Waiting for Senator Dukakis

One of Ted Kennedy’s dying wishes was for a politically expedient change in the Massachussetts election laws, to slot in an interim Senator for the political expedient change in Massachussetts election law that occured in 2004 to keep Mitt Romney from appointing President-elect John Kerry’s replacement.  That item of politics is something that bears to be kept in mind as the attempt to incur into existence a “Wellstone Effect” of a backlash by referencing such a thing (here and here second to last paragraph and here — that last one wins the day in being the first item to appear when typing the phrase into google news — so, congratulations “Hot Air”!) at the same time Republican Senators sit on their hands and claim that Kennedy’s absence in the reason they can’t figure out how to take part in the Democrats’ Health Care attempts.  What do you think “Kennedy would have wanted”?

The election mid-stream change is for the best, and probably should be roughly made equivalent throughout the other 49 states.  Wyoming has a good system, and one that would work for small d democratic values with Massachusetts at the moment due to the nature of their partisan politics: overwhelming legislature of one party in perpetuity, Senators off to Washington the same, governor liable to be of the other party.  Wyoming’s legislature sends the governor three names to choose from, and that is that.

The law should be that a Political Ghost of the deceased’s rough ideological framework is appointed for the interim 6 months, before that special election spits out the new Senator for the rest of the term.  The name that comes out for Massachusetts is Michael Dukakis.  There seems to be a steam-roller demanding Senator Michael Dukakis.  I like the idea.  He is a place-holder and a political ghost.  Are there any other big name Massachusetts Democrats of the past three decades, or is the fact that the Senate has been firmly in hands of Kennedy and Kerry, and no Democrat was elected to the governor’s mansion for 16 years after Dukakis waddled away leave that cupboard barren?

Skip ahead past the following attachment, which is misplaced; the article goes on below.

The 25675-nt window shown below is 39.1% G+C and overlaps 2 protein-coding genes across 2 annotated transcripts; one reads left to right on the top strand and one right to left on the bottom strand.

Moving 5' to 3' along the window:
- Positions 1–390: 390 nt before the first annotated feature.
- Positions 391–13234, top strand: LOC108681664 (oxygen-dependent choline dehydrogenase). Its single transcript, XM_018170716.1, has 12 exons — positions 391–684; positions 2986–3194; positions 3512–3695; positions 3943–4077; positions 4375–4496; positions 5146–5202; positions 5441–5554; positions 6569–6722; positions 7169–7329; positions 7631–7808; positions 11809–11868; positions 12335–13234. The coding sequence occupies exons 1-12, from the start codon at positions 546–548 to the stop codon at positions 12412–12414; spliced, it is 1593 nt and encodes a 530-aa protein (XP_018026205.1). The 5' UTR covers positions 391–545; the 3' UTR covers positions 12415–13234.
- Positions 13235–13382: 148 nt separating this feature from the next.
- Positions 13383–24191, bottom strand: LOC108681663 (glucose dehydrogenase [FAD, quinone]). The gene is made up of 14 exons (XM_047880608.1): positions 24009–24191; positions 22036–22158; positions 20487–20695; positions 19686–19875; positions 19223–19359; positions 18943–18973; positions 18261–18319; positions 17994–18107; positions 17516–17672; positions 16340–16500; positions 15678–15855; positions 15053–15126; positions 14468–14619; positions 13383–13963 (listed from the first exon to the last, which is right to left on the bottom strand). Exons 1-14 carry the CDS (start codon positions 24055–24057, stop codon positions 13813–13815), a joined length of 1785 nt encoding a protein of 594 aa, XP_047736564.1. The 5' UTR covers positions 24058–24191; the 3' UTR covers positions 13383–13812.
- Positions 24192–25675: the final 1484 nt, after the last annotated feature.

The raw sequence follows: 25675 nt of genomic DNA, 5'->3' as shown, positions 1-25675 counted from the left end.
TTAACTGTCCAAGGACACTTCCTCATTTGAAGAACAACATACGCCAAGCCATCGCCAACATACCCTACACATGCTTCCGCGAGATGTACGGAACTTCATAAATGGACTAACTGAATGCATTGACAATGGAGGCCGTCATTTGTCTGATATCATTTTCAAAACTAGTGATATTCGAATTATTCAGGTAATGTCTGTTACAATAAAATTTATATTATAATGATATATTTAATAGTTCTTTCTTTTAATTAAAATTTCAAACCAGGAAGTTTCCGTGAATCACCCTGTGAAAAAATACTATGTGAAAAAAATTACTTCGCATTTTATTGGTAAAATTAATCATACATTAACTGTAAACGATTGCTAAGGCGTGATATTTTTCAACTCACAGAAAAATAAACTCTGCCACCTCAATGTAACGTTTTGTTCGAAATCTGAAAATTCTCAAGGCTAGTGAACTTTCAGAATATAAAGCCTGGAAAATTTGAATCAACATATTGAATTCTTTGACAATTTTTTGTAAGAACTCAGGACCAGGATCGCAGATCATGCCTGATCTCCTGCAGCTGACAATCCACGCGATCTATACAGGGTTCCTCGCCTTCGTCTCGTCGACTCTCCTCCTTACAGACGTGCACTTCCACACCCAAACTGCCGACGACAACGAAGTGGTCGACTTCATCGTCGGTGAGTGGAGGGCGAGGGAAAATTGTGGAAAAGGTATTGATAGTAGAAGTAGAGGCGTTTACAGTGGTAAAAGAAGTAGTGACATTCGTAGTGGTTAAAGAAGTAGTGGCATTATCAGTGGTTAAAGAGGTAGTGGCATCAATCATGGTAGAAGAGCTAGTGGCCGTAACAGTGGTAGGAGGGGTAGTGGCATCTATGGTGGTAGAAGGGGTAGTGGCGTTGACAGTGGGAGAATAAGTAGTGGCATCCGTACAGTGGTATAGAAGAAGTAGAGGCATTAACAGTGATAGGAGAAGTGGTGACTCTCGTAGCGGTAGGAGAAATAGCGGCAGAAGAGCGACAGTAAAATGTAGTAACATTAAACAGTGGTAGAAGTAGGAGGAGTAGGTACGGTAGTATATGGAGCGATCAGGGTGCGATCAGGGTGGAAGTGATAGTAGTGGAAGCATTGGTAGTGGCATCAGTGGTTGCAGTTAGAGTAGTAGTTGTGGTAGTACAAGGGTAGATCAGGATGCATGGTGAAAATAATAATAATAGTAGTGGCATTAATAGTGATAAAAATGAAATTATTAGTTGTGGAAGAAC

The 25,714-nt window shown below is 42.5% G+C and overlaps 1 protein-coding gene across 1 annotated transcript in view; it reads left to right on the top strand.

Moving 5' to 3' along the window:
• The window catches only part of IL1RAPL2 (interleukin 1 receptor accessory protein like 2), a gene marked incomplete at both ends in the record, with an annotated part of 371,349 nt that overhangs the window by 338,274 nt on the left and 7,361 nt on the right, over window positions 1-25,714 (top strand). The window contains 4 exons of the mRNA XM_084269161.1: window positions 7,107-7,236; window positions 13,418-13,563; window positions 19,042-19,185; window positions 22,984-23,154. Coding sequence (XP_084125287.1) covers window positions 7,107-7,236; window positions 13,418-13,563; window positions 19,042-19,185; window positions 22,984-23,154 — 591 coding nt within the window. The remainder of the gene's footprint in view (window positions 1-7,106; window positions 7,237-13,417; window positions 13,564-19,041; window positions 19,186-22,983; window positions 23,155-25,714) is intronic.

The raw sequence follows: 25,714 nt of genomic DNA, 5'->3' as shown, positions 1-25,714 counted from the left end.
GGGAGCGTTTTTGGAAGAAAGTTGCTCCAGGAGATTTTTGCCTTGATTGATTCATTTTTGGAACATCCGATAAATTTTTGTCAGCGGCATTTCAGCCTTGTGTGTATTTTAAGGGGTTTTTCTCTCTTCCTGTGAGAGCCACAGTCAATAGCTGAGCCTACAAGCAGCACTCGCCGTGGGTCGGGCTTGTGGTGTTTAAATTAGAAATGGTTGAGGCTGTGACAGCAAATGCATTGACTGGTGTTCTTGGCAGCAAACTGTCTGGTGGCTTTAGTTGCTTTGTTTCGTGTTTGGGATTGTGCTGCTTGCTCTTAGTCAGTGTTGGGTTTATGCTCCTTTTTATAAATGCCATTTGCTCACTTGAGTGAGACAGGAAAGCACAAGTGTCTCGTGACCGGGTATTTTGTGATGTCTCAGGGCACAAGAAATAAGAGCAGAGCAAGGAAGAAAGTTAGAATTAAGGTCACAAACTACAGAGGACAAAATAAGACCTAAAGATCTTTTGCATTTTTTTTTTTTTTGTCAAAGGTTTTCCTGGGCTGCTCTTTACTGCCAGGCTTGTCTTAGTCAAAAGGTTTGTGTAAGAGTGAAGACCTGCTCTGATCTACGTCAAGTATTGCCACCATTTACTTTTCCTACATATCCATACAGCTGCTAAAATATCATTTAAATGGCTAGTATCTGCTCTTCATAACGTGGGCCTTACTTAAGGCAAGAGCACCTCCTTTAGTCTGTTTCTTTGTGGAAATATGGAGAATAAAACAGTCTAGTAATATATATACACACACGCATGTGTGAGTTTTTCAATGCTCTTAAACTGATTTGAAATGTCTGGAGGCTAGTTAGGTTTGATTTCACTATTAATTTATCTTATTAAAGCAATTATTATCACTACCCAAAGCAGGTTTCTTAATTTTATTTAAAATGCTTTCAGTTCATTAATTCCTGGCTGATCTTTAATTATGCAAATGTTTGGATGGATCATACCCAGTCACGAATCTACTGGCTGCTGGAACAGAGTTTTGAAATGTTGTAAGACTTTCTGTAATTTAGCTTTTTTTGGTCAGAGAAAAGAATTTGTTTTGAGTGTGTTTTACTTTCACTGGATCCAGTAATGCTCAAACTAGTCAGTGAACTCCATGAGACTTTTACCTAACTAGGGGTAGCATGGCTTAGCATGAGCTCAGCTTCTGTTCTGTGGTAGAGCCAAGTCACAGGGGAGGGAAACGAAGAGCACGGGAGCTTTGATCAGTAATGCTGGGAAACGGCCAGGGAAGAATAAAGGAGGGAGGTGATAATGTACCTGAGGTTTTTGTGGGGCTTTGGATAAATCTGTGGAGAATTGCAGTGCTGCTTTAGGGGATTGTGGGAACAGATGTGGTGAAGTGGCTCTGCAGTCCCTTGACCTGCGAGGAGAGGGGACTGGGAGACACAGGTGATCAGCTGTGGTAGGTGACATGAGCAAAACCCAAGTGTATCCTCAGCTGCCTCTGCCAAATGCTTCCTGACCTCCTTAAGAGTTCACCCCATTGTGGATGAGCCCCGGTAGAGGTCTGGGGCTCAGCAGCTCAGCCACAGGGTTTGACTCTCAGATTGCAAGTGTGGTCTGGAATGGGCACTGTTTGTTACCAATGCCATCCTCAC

In 2002, after Wellstone died, the political ghost that was attempted to be brought before the people of Minnesota was Walter Mondale.  Unfortunately, the “interim” was to be a full six years, so Norm Coleman ended up in that seat — practically by default.  The interesting thing about South Dakota when Tim Johnson suffered severe health problems was that the the most evident “political ghost” that haunts those halls for an interim would have been the other Democratic presidential loser, George McGovern.  This suffers the basic problem in the rulese in that it would have a liberal replace a “centrist”.  Just as well that the law would have given the Republican governor the appointee.  Which is probably better than what happened in Georgia in 2000 when a deceased Republican Senator was replaced by the Democratic governor with Zell Miller.

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